They said that they “chewed them up and spat them out.”
Later that day, the NLP trainer went to his hotel and took some time to think about what had to be going on in their heads in order to make those behaviors the right one.
He knew that the group had a minimum of 10-15 years of experience.
Some had even ran businesses making $100 million to $500 million per year.
He figured that if someone were to patronize them or lord over them, that could be one reason why they’d be hostile.
He thought of a few more possibilities and went to sleep.
The next day, he met with the managing director and was solemnly walked to the room.
He was then introduced by the managing director and was left alone.
The NLP Trainer started off by saying, “Before we begin, there’s a number of things I’d like to acknowledge. Most of you have far more experience and I’m not here to tell you how to do your job better. There are unique competencies here in this room and each of you is here for a reason. You’re already successful. I’m here to bring you some information you might not have heard of. I also have some things that can help anyone. I’m not asking for your immediate compliance nor believe everything I say. I invite your benevolent skepticism. But, there’s one thing you need to know before we start. I’ve already been paid for this work and for the next 3 days, we can either work enjoyably and have a wonderful experience, or be miserable. It’s your choice.”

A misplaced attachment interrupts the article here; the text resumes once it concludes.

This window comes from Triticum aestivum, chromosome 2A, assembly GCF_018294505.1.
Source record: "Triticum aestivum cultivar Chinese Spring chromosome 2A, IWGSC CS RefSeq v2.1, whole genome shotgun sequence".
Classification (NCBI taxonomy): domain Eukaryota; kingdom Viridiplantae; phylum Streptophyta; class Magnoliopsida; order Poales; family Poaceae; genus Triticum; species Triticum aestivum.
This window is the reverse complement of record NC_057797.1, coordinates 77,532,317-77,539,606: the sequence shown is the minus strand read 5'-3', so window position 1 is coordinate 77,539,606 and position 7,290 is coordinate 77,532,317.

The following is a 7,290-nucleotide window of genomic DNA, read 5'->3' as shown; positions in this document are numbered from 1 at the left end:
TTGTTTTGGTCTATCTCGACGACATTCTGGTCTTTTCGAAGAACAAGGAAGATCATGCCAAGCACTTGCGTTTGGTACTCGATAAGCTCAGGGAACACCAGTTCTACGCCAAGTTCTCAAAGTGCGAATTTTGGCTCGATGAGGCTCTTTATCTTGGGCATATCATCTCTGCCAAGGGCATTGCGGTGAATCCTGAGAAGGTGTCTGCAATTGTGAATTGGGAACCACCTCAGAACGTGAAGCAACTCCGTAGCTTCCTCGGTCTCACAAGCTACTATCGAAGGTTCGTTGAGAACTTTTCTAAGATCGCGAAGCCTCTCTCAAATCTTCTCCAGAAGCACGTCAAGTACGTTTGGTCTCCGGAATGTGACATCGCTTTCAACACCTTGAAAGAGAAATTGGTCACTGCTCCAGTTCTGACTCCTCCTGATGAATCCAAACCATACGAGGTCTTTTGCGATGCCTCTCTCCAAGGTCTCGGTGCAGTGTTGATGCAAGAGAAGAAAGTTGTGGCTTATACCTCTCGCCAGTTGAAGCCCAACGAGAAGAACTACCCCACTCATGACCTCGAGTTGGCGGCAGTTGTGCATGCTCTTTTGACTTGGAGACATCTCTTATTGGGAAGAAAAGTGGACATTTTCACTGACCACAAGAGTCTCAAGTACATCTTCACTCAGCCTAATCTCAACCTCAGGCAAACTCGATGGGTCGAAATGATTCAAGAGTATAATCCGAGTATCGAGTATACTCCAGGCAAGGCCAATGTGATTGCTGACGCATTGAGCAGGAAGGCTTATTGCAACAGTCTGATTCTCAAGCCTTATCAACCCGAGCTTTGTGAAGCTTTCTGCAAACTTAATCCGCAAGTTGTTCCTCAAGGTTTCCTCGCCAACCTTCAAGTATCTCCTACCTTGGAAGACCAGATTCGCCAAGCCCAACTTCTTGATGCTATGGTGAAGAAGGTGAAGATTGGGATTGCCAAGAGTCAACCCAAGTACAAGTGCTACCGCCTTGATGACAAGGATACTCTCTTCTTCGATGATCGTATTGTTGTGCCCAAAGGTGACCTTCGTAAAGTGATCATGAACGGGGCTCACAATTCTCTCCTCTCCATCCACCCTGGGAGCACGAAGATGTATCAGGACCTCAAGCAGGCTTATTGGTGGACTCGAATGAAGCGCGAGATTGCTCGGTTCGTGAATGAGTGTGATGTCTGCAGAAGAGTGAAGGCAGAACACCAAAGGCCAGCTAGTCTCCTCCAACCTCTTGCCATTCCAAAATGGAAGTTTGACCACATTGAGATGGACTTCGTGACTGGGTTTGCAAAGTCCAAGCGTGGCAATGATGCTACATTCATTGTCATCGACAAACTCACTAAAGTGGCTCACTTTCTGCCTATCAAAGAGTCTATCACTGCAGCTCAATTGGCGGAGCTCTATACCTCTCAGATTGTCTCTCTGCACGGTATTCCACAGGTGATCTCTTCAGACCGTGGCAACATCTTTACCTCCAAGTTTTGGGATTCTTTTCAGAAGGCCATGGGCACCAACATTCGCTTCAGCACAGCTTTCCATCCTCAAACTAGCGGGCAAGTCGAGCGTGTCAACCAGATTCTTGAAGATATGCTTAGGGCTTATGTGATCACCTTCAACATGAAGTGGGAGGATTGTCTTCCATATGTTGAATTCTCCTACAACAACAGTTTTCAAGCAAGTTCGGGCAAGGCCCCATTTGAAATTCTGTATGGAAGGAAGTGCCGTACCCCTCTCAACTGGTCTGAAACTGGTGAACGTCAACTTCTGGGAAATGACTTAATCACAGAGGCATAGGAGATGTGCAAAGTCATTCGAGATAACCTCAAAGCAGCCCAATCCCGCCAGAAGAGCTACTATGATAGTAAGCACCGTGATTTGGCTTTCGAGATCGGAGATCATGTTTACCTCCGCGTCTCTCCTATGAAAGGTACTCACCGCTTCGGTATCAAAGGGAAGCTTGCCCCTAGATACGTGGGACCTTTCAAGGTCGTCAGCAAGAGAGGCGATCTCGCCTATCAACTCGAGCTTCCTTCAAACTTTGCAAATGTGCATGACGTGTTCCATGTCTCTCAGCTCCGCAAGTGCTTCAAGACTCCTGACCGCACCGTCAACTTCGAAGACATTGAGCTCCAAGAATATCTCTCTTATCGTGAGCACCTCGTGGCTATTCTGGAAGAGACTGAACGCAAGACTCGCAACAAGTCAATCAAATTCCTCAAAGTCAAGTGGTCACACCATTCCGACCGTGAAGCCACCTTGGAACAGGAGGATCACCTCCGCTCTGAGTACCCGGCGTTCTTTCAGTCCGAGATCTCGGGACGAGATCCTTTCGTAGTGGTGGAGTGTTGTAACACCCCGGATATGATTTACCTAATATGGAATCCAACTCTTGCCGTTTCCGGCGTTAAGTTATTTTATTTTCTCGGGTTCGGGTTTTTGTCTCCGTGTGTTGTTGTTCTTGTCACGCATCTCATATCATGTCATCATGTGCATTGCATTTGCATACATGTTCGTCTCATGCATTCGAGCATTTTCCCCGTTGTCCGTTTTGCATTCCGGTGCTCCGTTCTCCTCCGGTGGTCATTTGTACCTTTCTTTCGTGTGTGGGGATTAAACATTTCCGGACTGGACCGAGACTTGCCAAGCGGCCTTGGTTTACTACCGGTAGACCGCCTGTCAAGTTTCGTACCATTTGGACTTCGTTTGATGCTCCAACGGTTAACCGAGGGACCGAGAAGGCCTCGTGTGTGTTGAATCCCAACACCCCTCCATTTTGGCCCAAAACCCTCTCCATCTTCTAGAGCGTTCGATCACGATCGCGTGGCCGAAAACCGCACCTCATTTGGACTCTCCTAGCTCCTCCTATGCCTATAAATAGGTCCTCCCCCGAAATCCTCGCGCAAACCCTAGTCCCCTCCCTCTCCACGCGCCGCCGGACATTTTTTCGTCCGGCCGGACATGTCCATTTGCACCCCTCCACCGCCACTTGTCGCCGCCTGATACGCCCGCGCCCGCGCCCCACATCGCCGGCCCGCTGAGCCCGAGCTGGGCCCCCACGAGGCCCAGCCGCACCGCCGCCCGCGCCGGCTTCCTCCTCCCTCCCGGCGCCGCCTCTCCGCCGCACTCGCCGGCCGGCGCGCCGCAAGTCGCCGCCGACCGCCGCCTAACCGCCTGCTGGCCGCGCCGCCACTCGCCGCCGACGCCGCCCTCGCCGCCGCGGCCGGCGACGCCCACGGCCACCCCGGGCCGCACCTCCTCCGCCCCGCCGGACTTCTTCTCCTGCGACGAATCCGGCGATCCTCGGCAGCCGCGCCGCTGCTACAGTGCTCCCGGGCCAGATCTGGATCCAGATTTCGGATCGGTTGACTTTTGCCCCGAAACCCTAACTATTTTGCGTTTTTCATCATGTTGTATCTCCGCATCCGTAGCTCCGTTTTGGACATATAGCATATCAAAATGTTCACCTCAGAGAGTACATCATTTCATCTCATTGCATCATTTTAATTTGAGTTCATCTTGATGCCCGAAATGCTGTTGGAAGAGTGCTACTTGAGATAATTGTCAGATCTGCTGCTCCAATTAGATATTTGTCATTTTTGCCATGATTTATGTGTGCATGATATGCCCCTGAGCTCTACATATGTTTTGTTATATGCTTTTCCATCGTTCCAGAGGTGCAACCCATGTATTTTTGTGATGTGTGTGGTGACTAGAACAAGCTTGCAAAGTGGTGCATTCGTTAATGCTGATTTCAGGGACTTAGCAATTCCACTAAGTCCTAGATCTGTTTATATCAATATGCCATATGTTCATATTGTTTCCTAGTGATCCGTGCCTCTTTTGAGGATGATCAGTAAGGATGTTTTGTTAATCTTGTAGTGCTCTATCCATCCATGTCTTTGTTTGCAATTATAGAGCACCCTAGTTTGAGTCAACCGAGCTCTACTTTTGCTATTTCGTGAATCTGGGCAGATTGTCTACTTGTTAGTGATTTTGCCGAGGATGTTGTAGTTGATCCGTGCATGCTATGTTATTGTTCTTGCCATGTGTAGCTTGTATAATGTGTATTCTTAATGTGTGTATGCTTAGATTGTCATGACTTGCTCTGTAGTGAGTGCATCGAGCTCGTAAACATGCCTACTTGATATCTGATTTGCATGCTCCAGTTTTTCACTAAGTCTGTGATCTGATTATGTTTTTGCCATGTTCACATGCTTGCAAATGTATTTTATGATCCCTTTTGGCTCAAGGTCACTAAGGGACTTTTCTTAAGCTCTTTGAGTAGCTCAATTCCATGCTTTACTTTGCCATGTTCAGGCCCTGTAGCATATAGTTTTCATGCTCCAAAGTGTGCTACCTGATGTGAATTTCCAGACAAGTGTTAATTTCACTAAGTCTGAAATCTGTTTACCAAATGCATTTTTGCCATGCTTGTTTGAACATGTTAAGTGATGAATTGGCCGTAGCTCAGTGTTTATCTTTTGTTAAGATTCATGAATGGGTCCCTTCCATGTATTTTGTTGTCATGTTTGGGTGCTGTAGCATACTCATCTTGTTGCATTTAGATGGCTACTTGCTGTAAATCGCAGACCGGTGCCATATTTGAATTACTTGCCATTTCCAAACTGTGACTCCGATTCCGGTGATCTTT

As he was saying this, he noticed how they were reacting.
Some of them were smiling, others were nodding their head in agreement.
When he mentioned the part about already being paid, they broke into laughter.
After his speech, he went through his agenda, and they were off to the races.
At the end of the day, the Managing Director pulled him aside and asked, “What did you do differently?”
He responded, “I simply didn’t step on their toes.”
We can also inoculate a situation by using presuppositions on how it will be addressed.
Anything that can’t be put on the table will become a foundation for passive-aggression, withholding participation, etc.
In another story, there was an NLP Trainer who was working with a company that had just released 15 percent of the workforce.
To add insult to injury, the process was also poorly managed.
The NLP Trainer had also heard through the grapevine that a lot of people were still concerned and grieving from the downsizing.